Your website has gone from being in the Google search results for several years to not even being included in Google’s index.
I generally spend a few hours a week taking part in discussions and lending the occasional helping hand at the Google Webmaster Help group, a forum set up to help address the problems and technical queries of frustrated webmasters, designers and SEOs with regards to anything from site verification to indexing & crawling; in fact, just about any Google related issue imaginable.
Populated by a colourful mix of regular characters and part-time contributors from across the globe as well as more than a few of Google’s own staff, it acts as a kind of front-line support forum which has thus far attracted a membership of over 16,000.
Indeed, this article is the result of one particular discussion thread which caught my eye this afternoon.
What Happened to My Site?
As another user quite rightly pointed out, this is by far the most commonly asked question in the Google webmaster help group.
Which is to say; “My web site was ranking very well up until recently, but has now dropped in the results or disappeared from the Google index altogether.”
Although the comment about this question’s frequency was initially made as part of a post highlighting the need for a properly structured FAQ section, it eventually prompted a heated debate regarding Google’s sp@m report and penalty system which raised a few interesting points of its own.
Persecuted by Google?
The general stance taken by group members on one side of the discussion was that, if a web site simply disappears from the index without having previously employed ‘black hat’ tactics, the fault must be Google’s for persecuting it as a result of malicious sp@m reports made by competitors.
Having seen this type of allegation levelled against Google before, I followed the discussion with great interest wondering where things would end up.
After some to and fro involving the usual mix of paranoia, guesses and solid advice, one user pointed out that the issue had been briefly addressed only a short while ago by Google’s Adam Lasnik, stating:
“Spamfighting does not factor in a “popularity of the commons” scheme whereby if [x] people vote a site off the Google Island; it is ceremoniously dumped into /dev/null.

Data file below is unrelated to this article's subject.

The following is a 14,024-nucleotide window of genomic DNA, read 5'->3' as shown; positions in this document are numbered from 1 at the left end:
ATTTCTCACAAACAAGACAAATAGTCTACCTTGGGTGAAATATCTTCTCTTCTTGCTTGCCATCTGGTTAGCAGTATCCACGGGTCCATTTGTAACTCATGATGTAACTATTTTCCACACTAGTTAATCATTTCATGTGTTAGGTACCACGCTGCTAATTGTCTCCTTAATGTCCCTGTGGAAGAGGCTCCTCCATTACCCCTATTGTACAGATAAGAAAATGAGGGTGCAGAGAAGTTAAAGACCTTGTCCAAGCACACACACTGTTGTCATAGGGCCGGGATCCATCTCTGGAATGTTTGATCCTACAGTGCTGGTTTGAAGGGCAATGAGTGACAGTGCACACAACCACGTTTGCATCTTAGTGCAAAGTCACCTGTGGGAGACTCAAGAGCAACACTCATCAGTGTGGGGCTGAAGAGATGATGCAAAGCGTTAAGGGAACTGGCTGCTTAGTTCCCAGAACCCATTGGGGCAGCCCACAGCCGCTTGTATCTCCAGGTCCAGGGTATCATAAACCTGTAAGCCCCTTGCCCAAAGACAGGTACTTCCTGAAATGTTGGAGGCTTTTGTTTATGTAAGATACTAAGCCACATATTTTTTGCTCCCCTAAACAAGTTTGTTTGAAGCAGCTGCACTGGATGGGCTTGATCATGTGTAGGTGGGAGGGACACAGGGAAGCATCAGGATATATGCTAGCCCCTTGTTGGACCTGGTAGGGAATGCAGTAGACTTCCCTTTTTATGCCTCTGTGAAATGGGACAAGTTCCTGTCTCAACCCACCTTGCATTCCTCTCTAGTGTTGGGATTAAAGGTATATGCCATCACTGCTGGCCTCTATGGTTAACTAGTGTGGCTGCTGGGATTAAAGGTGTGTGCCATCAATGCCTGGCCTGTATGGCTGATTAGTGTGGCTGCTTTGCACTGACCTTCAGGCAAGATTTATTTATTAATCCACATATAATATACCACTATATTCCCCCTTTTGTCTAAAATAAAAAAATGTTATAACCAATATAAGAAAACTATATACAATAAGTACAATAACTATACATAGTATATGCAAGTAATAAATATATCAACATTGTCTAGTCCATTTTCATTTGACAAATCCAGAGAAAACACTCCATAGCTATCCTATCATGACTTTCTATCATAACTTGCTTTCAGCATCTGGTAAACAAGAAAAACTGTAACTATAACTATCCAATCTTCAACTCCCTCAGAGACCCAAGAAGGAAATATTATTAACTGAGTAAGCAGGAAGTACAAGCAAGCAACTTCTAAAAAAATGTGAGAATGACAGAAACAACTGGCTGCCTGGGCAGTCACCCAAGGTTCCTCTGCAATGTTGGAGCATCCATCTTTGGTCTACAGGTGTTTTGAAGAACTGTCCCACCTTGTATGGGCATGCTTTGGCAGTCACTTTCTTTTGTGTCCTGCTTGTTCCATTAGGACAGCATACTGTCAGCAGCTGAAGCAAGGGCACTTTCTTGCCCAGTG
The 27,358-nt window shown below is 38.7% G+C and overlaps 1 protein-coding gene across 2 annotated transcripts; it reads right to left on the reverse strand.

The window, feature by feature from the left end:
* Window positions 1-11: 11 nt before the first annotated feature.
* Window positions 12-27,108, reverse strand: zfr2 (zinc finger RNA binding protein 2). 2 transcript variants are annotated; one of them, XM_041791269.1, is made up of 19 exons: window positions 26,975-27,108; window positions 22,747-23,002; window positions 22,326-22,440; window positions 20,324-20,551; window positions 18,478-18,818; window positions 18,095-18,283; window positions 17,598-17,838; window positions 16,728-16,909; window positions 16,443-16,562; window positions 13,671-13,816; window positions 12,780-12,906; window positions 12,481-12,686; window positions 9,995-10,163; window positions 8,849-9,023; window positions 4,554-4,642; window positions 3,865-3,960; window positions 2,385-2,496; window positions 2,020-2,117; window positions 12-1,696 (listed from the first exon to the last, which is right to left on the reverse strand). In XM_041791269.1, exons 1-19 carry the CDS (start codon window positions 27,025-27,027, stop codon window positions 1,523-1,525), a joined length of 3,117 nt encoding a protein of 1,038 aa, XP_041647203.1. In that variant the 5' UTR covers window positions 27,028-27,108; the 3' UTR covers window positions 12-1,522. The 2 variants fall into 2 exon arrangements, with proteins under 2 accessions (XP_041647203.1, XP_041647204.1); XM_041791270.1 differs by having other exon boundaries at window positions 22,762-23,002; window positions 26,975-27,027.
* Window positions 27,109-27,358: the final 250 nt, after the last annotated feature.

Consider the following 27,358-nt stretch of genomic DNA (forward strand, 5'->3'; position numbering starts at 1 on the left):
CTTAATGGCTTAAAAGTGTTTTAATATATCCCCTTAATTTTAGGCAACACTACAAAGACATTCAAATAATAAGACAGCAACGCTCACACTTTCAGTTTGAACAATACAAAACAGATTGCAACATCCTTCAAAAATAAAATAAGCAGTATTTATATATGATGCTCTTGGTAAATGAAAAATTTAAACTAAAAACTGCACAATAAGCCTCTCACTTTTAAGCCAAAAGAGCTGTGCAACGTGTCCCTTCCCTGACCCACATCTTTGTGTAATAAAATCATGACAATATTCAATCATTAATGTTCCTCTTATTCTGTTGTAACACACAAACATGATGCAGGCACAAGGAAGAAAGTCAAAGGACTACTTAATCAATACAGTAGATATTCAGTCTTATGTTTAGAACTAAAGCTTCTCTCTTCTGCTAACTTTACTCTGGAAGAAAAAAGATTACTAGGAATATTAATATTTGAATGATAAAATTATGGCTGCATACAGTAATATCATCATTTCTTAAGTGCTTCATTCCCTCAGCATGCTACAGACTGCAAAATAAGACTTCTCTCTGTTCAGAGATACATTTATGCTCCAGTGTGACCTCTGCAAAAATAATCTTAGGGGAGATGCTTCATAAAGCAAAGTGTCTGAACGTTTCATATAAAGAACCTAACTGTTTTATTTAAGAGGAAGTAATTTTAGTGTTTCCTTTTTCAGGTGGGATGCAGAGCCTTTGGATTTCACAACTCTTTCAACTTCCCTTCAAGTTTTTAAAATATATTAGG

Put more directly:< em> Having someone (or even 42 MILLION people) report a site as sp@m will not change how we view a site. Our sp@m report, rather, helps us to become aware of pages violating our guidelines that we might not yet have crawled… enabling us to have another datapoint in our search quality efforts.” Full Post
To quote one user’s interpretation of the above statement: “If it were really this easy to bump your competitor out of the rankings, every site in the world would now be banned and the Google index would be empty. When a sp@m/abuse report is filed, Google looks at the sp@m techniques used and investigates ways to improve its algorithm to find these sp@m techniques in the future on all sites – not one site in particular.”
If a web site loses its rankings or is dropped from the Google index altogether, there is usually a reason; an issue which needs to be addressed in order to regain the lost ground or be re-included in the search results.
Despite the fact that Google’s Judge, Jury and Executioner approach of deleting sites from the index without notice may seem draconian at first glance, one should remember that it has become a search-leviathan, not only having to deal with an almost unfathomable number of indexed pages, but also having to differentiate between relevant and irrelevant resources whilst weeding out black-hat techniques in the process.
Speaking from personal experience, it seems to me that many webmasters are much quicker to level the finger at Google (and other engines) than they are to diagnose their own web sites in order to find out whether something is wrong.
The fact is that, love it or hate it; Google provides its users with a whole array of applications to aid the monitoring and ongoing promotion of their sites, as well as a host of other resources, including blogs, help pages and even the occasional piece of personal advice via the webmaster help group.
So, whilst Google-bashing is rapidly becoming a favourite pastime for some webmasters whose sites have been caught in the latest algorithm update or are struggling in the face of growing competition, I cannot help but wonder if their time and efforts would not be better spent redeveloping their web sites, addressing W3C Compliance issues and/or generating high-quality content and inbound links to aid their chances of future success. In the immortal words of Henry Ford; “Don’t find fault. Find a remedy.”
If all else fails, take a look through the webmaster help group’s archives and, if you don’t find the answer to your problem there, post a question.
There’s usually someone at hand willing to give advice
About The Author
With a writing career spanning well over a decade, Sasch Mayer currently lives in Larnaca, where he works under contract to IceGiant Web Design in Cyprus. You will find further, non-solicited articles, tips and quality web and graphic design services at the IceGiant web site.